Another advantage to visiting a U-Pick farm is that you can find affordable local produce for home canning. Making applesauce and blackberry jam is a frugal, self-sufficient skill, and you get a healthier, higher-quality product because you made it yourself.

Cost: Costs vary widely depending on your location, the farm’s pricing structure, and the type of fruit you’re picking. For example, many farms charge per pound for pick-your-own apples; at $1 per pound, this is cheaper than the grocery store. Others charge by the bucke, but a $15 bucket of blackberries is still much less expensive than buying the same amount of berries at a grocery store.

You can find a local U-Pick at PickYourOwn.org or LocalHarvest.org. Another strategy is to Google “U-Pick farm” with your location; the nearest farms will come up.

2. Take a Road Trip

Road Trip Red Card Map Outdoors

One of the most popular and scenic ways to take in the stunning fall colors is to cruise the Blue Ridge Parkway, which winds through the Appalachian Mountains of North Carolina and Virginia. The Parkway is 469 miles long and within a six-hour drive of major cities including Nashville, Atlanta, Charlotte, Knoxville, Roanoke, Pittsburgh, and Washington, D.C.

In addition to magnificent open views, the Parkway offers plenty of stunning waterfalls, pristine lakes, meadows dotted with deer and caribou, mountain biking and hiking trails, Appalachian craft centers, and music festivals. The speed limit is only 45 miles per hour, which means you’ll drive slow enough to appreciate what nature has to offer. Entrance and exit ramps can be found every few miles if you need to stop for gas or a hotel.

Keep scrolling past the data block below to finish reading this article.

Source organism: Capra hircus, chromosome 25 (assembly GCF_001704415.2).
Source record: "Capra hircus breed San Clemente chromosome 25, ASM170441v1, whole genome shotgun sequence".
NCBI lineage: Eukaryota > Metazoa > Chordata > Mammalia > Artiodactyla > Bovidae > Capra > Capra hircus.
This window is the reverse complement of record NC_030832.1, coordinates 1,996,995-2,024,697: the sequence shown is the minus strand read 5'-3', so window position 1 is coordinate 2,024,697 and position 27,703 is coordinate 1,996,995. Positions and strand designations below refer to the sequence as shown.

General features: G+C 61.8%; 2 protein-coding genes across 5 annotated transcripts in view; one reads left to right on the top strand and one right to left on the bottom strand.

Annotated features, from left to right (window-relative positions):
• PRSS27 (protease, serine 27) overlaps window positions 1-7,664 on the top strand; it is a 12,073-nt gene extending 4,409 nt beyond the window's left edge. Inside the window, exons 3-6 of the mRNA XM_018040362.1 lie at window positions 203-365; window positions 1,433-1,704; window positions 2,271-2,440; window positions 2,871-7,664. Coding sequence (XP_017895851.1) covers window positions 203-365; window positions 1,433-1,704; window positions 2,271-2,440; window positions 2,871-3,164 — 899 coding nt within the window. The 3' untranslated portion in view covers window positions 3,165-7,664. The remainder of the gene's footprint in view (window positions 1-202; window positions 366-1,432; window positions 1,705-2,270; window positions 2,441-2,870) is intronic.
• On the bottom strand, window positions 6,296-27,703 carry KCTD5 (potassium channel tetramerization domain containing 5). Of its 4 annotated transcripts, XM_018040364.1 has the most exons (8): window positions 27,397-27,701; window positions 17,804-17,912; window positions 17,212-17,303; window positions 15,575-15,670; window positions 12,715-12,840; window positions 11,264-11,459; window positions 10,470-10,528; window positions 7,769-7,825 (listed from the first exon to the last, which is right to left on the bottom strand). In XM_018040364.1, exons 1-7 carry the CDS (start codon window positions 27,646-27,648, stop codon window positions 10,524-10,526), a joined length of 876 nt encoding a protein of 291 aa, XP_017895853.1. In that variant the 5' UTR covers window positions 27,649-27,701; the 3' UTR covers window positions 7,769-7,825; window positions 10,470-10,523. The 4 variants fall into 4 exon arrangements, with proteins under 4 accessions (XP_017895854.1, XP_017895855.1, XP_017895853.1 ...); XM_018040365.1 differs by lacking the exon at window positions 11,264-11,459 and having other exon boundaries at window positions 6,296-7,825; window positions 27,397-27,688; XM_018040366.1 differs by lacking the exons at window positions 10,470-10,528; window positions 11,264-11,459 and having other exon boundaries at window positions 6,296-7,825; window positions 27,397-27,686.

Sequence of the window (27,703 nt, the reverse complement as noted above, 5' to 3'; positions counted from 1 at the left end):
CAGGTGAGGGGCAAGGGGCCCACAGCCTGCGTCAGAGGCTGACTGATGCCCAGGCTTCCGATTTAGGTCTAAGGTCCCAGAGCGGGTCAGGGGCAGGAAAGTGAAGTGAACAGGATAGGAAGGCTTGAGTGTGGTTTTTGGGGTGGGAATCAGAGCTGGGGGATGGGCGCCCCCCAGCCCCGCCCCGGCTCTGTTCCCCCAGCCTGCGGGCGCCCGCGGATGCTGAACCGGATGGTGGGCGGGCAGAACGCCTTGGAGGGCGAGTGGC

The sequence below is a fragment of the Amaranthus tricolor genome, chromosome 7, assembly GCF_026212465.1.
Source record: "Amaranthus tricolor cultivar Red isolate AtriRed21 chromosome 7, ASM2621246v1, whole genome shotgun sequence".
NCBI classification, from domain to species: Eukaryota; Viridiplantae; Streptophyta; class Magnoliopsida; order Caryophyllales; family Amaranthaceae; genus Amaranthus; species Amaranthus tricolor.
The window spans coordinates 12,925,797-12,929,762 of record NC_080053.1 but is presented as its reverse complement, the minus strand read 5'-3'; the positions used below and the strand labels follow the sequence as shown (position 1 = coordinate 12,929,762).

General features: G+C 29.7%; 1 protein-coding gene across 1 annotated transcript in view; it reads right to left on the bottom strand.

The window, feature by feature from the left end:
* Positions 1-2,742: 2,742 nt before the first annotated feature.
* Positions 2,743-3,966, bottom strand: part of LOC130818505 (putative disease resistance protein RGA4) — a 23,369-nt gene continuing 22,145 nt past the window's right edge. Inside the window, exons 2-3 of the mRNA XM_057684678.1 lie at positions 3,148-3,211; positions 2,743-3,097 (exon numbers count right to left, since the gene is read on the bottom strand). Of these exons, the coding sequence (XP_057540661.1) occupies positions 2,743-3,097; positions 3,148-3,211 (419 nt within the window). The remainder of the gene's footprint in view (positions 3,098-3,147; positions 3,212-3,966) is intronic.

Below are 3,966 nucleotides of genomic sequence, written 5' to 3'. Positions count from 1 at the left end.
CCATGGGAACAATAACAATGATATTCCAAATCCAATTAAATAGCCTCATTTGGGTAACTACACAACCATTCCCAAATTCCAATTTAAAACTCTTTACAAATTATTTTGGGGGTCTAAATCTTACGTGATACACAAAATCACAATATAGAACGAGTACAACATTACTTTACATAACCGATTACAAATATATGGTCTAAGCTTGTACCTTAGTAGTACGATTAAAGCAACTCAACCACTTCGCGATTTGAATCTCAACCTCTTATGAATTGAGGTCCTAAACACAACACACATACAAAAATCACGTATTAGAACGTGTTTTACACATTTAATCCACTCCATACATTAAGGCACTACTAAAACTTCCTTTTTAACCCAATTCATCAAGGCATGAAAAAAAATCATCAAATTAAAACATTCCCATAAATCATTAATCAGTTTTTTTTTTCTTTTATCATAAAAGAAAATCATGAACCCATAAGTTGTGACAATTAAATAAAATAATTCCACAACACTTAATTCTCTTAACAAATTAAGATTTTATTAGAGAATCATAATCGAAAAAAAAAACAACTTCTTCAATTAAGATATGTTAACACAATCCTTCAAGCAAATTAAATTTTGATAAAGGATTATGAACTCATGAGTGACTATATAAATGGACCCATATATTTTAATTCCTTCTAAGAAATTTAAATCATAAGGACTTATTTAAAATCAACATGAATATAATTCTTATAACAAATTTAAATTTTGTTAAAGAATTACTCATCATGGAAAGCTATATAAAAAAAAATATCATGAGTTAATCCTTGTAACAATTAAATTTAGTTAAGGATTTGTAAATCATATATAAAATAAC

If you can, try to visit the Parkway during the week. In mid- to late October, the traffic can be mind-numbing, and the sea of tail lights and mega campers drowns out any serenity you hoped to feel from the stunning views.

Average Cost: The Blue Ridge Parkway is a national park, however, there is no fee to travel along the road. If you want to camp, there is a $16 campsite fee per night, and you’ll need to register in advance at Recreation.gov.

If driving to the Parkway is out of reach, then pile your family into the car and head out to the country. Visit a local city, state, or national park and explore the nature. Fall is best experienced in person, in the thick of the woods, so that you can use all of your senses. Travel + Leisure has an excellent guide to fall road trips that span the country. So, take a drive, and then step outside.

3. Run a 5K, 10K, or Marathon

Running Sneakers Fall Foliage Outdoors

Fall is a great time to get in shape for a challenging race because it’s far easier to run in colder weather. You’re also more likely to stay in shape over the winter season and keep off those holiday pounds if you establish a fitness routine in the fall.